Friday, November 17, 2006

Web 2.0

As with all O'Reilly conferences I was lucky to meet a wide variety of interesting people. The topics were good, ranging from new web 2.0 startups, how companies in this field were developing, new services, new models etc.

Of great interest to me was one strong theme which was repeated in six different sessions (it's rare that this occurs). That theme was the movement towards commoditisation of software and operating environments.

I call it theme, however a more apt description would be oncoming brick wall. Almost everyone recognised this as a the major future trend, there was little or no debate over whether it would happen just when and how.

This was a refreshing change. In the past when I've talked about such subjects, the response has been somewhat defensive but here it is was more fait accompli.

I'll make no bones about this, I'm a vested interest. Not only has this been a discussion point of mine for almost a decade but today I have my company has a product Zimki which is a commoditised web operating environment.

I was delighted by Jeff Bezos' talk which discussed all the "Muck" which gets in between the process of idea to development (thanks to Troy for the good summary). This "Muck" is what we call Yak-Shaving, it's all the things like setting up a server, configuring, backups, databases, hosting etc which you need to do before you can start developing.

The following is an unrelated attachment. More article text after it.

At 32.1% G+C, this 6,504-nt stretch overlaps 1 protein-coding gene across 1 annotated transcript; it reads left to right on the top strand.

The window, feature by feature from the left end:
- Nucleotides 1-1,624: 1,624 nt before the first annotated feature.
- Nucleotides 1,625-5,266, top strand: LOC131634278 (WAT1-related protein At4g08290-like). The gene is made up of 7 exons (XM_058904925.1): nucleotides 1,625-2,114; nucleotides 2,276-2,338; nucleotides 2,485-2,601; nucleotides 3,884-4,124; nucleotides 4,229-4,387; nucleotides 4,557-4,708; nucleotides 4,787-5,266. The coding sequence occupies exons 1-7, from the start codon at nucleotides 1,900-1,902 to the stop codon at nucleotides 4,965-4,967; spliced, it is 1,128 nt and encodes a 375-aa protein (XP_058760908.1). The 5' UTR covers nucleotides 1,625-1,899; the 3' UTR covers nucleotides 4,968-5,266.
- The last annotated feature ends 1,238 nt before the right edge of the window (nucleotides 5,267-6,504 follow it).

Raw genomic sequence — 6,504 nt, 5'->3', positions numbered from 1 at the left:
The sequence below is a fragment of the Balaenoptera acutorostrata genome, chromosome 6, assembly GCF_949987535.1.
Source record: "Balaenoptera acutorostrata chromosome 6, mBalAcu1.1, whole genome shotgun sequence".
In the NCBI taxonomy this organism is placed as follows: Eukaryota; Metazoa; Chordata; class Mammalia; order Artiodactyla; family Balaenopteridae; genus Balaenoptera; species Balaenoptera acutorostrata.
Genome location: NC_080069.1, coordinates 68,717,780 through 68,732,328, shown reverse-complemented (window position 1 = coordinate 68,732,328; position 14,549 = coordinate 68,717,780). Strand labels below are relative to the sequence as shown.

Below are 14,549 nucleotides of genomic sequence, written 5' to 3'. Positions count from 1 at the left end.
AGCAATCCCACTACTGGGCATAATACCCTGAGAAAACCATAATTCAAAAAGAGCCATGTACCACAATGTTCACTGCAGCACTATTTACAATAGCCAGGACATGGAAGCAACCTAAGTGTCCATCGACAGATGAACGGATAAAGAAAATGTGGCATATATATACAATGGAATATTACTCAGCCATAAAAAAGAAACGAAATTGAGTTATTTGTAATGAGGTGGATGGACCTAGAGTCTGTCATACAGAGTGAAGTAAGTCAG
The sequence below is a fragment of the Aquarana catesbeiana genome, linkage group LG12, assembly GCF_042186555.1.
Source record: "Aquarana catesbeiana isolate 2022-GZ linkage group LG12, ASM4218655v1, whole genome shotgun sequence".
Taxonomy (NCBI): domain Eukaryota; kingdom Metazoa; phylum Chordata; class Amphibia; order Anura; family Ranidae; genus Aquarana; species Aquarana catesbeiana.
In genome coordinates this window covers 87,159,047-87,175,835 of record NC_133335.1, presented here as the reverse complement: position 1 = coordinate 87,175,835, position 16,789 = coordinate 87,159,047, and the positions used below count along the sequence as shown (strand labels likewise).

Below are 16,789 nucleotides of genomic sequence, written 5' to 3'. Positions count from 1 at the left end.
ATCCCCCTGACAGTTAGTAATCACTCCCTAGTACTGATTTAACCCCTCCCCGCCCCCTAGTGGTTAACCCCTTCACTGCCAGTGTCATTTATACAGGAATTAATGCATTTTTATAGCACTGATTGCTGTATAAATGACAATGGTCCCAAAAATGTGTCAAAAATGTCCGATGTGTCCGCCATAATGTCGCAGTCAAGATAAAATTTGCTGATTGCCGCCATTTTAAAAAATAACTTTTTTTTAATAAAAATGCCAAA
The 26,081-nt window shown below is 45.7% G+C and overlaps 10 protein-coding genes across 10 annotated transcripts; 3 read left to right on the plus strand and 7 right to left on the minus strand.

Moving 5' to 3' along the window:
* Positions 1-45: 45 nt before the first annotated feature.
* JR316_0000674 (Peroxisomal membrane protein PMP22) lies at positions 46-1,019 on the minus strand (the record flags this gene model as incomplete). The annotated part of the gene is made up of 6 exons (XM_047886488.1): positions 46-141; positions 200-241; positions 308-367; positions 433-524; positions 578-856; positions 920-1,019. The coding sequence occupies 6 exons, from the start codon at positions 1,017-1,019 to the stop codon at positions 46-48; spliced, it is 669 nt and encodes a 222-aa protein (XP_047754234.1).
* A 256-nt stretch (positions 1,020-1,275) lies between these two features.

That's why we built Zimki, to free developers from this and enable them to get on and develop.

We are going to put Zimki on Amazon's EC2, alongside our own hosted environment and then next year we will open source everything and help competitors get established. This is to enable people to easily port their data and systems from one environment to another, an essential part of creating a national grid.

The issue of portability is a growing question in the world commoditised operating environments. Amazon's EC2 service, though great, has a portability issue - there is no where else to port it to, you have to establish your own operating environment. As of today, I am not aware of a Google EC2 or a Microsoft EC2 etc.

That's why open sourcing Zimki is a key part of its future. The grid needs it.
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